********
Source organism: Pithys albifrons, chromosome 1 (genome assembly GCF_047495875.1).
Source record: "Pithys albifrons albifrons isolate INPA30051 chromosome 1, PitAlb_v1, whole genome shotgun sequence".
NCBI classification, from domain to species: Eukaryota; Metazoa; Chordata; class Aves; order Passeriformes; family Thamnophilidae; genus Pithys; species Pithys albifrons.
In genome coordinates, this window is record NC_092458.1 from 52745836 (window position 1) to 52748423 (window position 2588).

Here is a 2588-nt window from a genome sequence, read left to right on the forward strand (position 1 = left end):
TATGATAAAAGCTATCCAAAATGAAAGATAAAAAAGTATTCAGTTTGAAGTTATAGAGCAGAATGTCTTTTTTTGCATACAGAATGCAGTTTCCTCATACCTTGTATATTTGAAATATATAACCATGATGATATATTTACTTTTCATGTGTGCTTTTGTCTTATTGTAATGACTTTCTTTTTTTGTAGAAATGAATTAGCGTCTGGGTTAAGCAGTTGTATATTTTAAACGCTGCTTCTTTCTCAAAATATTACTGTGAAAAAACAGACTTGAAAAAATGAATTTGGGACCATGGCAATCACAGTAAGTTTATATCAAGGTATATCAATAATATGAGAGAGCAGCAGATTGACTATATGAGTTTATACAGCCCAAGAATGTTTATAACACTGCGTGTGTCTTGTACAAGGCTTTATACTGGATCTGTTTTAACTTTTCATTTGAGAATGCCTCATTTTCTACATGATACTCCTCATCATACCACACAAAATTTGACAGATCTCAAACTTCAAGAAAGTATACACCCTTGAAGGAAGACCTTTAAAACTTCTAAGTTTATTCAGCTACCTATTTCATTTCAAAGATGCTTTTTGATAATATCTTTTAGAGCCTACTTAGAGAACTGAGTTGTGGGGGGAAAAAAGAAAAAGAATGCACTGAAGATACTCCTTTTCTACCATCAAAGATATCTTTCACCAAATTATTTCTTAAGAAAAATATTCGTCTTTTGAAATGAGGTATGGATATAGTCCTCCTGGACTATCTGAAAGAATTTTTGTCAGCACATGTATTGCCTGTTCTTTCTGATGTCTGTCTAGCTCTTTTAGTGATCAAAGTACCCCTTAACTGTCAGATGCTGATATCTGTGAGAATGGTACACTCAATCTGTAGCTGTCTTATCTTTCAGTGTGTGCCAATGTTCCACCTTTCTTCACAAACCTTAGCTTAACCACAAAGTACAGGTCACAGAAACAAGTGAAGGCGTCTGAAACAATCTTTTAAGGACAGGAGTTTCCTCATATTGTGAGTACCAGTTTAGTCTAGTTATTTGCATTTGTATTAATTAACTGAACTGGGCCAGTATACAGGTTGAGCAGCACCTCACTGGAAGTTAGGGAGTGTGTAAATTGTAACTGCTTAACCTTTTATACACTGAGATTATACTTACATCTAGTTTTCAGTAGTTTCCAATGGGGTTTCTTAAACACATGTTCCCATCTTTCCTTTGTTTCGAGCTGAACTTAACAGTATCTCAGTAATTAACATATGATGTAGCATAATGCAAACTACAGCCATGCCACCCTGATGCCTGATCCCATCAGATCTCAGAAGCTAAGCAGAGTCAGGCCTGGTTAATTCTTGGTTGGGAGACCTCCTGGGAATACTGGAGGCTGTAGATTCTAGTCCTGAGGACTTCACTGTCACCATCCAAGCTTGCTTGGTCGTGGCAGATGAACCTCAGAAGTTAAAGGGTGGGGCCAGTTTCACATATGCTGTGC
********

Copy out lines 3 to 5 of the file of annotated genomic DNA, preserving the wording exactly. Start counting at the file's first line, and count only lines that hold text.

NCBI classification, from domain to species: Eukaryota; Metazoa; Chordata; class Aves; order Passeriformes; family Thamnophilidae; genus Pithys; species Pithys albifrons.
In genome coordinates, this window is record NC_092458.1 from 52745836 (window position 1) to 52748423 (window position 2588).

Here is a 2588-nt window from a genome sequence, read left to right on the forward strand (position 1 = left end):